In recent years, living trusts have received some attention as an alternative to wills for passing property upon death. Libraries and bookstores abound with “Make Your Own Living Trust" books and the web has no shortage of articles on creating such trusts. Still, the trust vehicle is misunderstood by many people.
Trusts, along with other “nonprobabe" will substitutes can be useful weapons in an estate planning arsenal. But, the question often remains, what is best for a particular situation?
To answer this question, we should look at the three primary goals of an effective estate plan:
The transfer of property in a timely and efficient manner,
The ability to provide for management of your property if you are physically or mentally incapable of doing so, and
The minimization of the amount of estate taxes imposed.
Knowing these three goals can help you decide whether a trust, a will or a combination of the two is best for your situation.
Both wills and living trusts are ways of transferring property to your heirs. The primary difference between wills and trusts is that wills require a probate administration that can add time and costs to the disposition of your estate. In smaller estates, this problem is significantly reduced by utilizing a “simplified probate" procedure. However, for somewhat larger estates, avoiding the additional costs and publicity of probate by the use of a living trust is preferable.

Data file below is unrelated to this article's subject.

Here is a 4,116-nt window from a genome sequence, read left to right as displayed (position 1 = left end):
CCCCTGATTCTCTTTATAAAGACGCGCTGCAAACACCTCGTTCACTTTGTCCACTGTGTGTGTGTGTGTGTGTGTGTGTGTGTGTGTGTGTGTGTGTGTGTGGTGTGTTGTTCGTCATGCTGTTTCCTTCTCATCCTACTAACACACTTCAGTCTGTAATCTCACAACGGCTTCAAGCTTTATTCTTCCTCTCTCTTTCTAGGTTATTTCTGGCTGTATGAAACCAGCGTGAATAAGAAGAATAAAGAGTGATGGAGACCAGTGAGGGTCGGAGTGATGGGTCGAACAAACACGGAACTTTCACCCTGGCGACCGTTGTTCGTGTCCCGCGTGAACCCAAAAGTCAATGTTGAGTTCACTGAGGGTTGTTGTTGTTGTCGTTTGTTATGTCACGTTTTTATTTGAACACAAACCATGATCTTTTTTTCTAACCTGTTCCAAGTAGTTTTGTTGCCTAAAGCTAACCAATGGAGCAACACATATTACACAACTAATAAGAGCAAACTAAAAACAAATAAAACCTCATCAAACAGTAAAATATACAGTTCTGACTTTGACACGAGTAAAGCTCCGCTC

If the issue of property management during a property owner’s incapacity arises, both a properly prepared will or trust-based estate plan will have a durable power of attorney which enables someone you have chosen to manage your property. However, living trusts also provide for “substitute management" by a successor trustee for assets in a living trust. This can be beneficial because there is the real possibility that financial institutions and insurance companies may not accept durable powers of attorney, but will accept successor trustee management.
Overall, for moderate to large estates, a living trust may provide the best tool for estate planning. However, living trusts are not needed by everybody and care should be taken in choosing between a will and a trust. For additional information about these planning documents, see our Estate Planning Learning Center.